Is there anything else you would like to say to an undecided voter?

I believe in Parkland College. My collegiate journey began there after graduating from St. Joseph-Ogden High School. Like many Parkland students, my family's financial constraints required me to put myself through school. I often worked up to three jobs at a time to pay for my undergraduate studies. Although I went on to earn my bachelor's degree at the University of Illinois and my law degree from Southern Illinois University, I am most thankful for the excellent education Parkland provided at a price tag I could afford. Those first two years formed the foundation upon which the rest of my education was built. I believe all students should have the same opportunities that were available to me -- particularly when facing personal financial challenges. I want to continue to be part of the solution to that problem and serving as a Parkland Trustee allows me to do just that.

Issues & Answers: A Candidate Survey 2017

Do you agree with the parkland administration that the college needs to reduce its reliance on state funding? why?

Yes. The State of Illinois is heading into its second full year without a budget and the impact of this financial stalemate will be felt for years to come. We are now hearing from our elected officials that it is very possible that there will be no state budget until after the next Governor’s race is over. Parkland, along with many other community colleges and universities in our state, is in the midst of a financial challenge like we have never seen before. Although we will always need and will accept funding from the State of Illinois through the formula used to determine our share of available higher education dollars, our goal at Parkland is to minimize our reliance on state funding for our general operations.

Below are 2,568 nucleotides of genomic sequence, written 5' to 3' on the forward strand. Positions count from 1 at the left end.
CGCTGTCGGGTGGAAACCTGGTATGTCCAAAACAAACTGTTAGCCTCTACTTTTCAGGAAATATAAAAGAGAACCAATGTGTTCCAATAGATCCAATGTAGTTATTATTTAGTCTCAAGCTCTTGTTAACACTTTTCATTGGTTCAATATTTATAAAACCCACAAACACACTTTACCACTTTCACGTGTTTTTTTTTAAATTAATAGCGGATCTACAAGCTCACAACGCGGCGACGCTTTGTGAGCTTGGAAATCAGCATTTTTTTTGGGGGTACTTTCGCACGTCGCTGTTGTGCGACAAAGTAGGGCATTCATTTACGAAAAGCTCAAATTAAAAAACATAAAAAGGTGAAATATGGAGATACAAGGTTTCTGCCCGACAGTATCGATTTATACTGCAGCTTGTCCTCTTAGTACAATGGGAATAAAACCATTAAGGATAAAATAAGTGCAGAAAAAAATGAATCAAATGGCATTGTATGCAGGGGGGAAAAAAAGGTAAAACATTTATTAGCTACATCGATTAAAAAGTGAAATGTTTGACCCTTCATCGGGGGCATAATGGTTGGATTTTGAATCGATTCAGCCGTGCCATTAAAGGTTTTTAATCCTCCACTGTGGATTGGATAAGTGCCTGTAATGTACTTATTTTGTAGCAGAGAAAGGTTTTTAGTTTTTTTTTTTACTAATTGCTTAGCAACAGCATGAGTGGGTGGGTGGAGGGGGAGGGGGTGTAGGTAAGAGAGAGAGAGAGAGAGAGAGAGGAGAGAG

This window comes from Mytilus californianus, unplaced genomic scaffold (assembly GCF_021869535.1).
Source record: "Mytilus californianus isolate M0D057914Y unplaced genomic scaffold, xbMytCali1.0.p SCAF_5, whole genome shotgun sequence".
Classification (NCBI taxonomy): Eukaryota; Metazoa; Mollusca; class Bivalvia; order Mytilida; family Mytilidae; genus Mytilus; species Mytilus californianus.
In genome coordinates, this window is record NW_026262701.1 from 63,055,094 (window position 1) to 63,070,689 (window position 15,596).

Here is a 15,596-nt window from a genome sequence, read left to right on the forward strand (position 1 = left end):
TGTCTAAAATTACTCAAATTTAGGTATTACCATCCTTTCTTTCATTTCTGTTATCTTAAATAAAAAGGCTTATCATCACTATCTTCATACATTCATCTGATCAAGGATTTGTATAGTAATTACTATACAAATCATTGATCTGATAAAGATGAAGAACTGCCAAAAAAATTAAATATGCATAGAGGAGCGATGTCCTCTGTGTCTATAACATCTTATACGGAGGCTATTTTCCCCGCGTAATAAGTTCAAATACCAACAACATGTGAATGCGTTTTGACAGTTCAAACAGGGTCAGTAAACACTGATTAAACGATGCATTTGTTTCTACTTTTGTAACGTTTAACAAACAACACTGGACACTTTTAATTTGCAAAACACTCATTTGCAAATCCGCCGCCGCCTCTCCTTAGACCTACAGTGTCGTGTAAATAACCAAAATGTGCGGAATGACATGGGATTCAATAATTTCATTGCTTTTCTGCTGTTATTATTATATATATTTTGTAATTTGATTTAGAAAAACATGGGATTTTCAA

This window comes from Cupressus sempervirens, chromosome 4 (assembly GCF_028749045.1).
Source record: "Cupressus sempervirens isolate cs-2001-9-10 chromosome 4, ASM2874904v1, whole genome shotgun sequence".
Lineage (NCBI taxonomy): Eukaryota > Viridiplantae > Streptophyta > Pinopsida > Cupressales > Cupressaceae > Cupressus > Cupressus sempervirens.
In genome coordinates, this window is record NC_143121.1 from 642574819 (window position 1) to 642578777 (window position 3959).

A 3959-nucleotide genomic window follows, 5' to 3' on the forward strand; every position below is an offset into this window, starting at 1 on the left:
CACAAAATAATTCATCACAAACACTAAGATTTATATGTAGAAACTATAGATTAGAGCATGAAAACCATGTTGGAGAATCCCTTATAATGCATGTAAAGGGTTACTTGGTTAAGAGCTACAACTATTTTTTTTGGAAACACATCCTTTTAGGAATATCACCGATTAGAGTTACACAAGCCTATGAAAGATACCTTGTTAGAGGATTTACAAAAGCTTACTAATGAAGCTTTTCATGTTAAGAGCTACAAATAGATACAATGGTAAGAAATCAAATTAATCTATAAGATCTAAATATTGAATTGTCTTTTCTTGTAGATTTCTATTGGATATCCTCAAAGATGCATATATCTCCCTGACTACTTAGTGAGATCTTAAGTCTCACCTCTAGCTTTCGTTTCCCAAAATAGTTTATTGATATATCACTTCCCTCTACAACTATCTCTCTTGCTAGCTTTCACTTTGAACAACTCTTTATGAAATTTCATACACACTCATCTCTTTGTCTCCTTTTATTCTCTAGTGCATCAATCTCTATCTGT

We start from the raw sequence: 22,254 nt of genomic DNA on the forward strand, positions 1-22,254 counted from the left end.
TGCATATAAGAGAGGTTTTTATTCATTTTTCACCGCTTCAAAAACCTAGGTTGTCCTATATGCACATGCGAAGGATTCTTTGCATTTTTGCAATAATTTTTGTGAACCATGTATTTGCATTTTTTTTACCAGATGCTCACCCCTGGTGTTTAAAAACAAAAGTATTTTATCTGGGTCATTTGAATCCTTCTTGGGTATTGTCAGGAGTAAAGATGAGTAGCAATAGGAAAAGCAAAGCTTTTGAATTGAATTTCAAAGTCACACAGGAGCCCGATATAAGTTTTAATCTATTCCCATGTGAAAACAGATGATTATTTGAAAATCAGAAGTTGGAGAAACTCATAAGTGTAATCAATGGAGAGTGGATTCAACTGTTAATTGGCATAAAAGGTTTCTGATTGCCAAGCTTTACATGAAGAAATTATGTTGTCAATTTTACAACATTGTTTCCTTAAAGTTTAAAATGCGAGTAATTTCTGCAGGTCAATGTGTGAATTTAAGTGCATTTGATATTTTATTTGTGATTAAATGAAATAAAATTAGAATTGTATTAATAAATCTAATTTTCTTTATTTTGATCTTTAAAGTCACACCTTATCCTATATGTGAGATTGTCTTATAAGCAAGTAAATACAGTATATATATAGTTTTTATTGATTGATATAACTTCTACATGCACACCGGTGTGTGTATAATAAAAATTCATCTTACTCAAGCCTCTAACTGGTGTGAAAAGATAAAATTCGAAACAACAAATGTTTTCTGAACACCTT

We want to be able to cover the everyday costs of running the college (i.e.: utilities, supplies, faculty and staff salaries, etc.) through our other revenue sources rather than relying on state funding. Having the ability to pay for these line items from revenue generated by property taxes and tuition and fees provides stability and predictability to the overall budget and offers the greatest protection to our faculty, staff and students. Parkland will always have to prioritize how to spend state money when it becomes available but if we can cover our general operating budget without it, we can turn to those state dollars when we need to cover the cost of items that do not require immediate attention (i.e.: computer replacements, deferred maintenance, etc.).